I had been saying to friends and family for years that the Gamebryo/Creation engines were very old and outdated. Bethesda was so insistent on reusing older technology, that by the time a game like The Witcher 3 came along, it completely upended one of their titles (like Fallout 4) by showing them that a game could look gorgeous and run beautifully. Top notch writing, fantastic character development, and so much more were the cherries on top - much of which Bethesda titles lack already. Now Fallout 4's flaws are out there in the open for everyone to see. And I'm glad, because now the general public is starting to realize how, well, dated the foundation is.

Interestingly, it seems like some AAA studios get a free pass on good reviews, in that positive reception is proportionate to the amount of hype a game receives if it is made by a certain developer (Rockstar and Bethesda are good examples), even if the average player rating is much lower (RDR2 and Fallout 4 reflect that). Though, players are seemingly becoming more aware of developers recycling older designs, which is wonderful. Fallout 4 was fairly received by critics, but a lot of them made note about how aged it looked and functioned in comparison to recent games like TW3.

That said, I'm disappointed. I wanted Bethesda to spend the money and time to move on to something newer and better built - money is clearly not an issue. Again, I'm happy for the modders, but I shouldn't have to resort to using a mod to fix a quest bug or engine limitation.
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November 14th, 2018, 00:18
One thing I do know is that modders fix as much as they break. Meaning people are quick to say that beth games always need to be fixed by modders. Yet I played Morrowind, some of Oblivion, some of FO3, Skyrim, and FO4 all unmodded with few issues. Modding makes it better but modding can also cause some of the biggest head-aches. So I don't buy into the whole "broken" dogma people have with the games if only because personally I have never had any big issues with any of them. I have had far more problems using mods than without.

I have thousands of hours in the combined games and do not use unofficial patch mods - as often that becomes a modding headache to get compatible stuff. Most of the stuff they fix (although not all) is more minor and not game breaking. At least in my experience which is all I have to go by.

I seem to be lucky as so many games out there you find people who seem to stumble over every single bug in existence while others never seem to find them.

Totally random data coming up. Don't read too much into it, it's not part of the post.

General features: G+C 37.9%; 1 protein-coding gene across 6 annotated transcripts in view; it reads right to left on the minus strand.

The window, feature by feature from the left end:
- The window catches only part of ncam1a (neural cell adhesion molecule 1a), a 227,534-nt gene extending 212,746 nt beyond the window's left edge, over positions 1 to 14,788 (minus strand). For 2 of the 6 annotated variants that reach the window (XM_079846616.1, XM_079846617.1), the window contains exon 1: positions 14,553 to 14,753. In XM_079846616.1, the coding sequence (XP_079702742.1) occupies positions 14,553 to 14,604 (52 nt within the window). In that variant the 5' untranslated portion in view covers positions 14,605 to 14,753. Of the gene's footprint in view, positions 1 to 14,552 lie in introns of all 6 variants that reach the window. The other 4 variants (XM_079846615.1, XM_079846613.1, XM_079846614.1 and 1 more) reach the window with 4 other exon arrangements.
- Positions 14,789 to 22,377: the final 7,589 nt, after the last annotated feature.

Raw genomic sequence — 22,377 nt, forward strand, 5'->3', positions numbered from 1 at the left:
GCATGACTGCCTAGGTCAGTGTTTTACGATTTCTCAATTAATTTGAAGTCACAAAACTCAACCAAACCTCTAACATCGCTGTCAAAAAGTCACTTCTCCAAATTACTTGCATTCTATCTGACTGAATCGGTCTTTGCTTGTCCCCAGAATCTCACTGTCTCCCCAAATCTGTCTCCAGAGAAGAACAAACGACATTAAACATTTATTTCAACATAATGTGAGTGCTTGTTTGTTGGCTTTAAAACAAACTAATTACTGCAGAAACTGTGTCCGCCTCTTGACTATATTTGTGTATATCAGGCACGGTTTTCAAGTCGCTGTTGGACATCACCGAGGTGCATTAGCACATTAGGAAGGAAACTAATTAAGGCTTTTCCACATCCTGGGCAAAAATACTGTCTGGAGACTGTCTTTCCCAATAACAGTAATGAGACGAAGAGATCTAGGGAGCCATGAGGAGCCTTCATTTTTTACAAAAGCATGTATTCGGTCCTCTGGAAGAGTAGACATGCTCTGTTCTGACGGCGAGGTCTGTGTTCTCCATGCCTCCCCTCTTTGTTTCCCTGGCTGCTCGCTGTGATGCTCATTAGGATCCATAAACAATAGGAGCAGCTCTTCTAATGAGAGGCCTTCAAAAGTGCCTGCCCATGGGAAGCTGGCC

I also think the Beth engine does some things differently then say W3 or ACO or games like that as far as physics, tracking objects, interacting with things … but could be wrong on that. Was something I read by another poster on these forums a while back.

I have thousands of hours in games like Skyrim and FO4 yet only about 50 or so in W3 and that is because I restarted it 3 times trying to get into it and failed each time to get captured by it. So a fancier engine isn't enough to capture my interest so I have a strong bias there to begin with.

That being said I am not above wanting a new engine either. Just that I understand some of the reasoning on keeping the old one. Still eventually you need to upgrade to keep with the times (as @Maylander pointed out) and you can only patch, update, and try to renovate an old engine so much. FO4 is nice enough but you really need mods+ENB to make it look its best. That being said I never had issues with its mechanics myself so don't use any mods that change those.

Still I would love to see some type of game that merges RDR2 + W3 + SKYRIM.
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November 14th, 2018, 00:22
Originally Posted by Couchpotato View Post
Completely agree the Anvil Next Engine is perfect for open world RPGs. Just look at the villages,towns,and cities in Odyessy & Origins. Then compare them to other RPG games.
100% agree. Odyessy is amazing. Yes there's micro transactions but it's beautiful and right on the heels of Witcher 3 in quality.
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November 14th, 2018, 00:37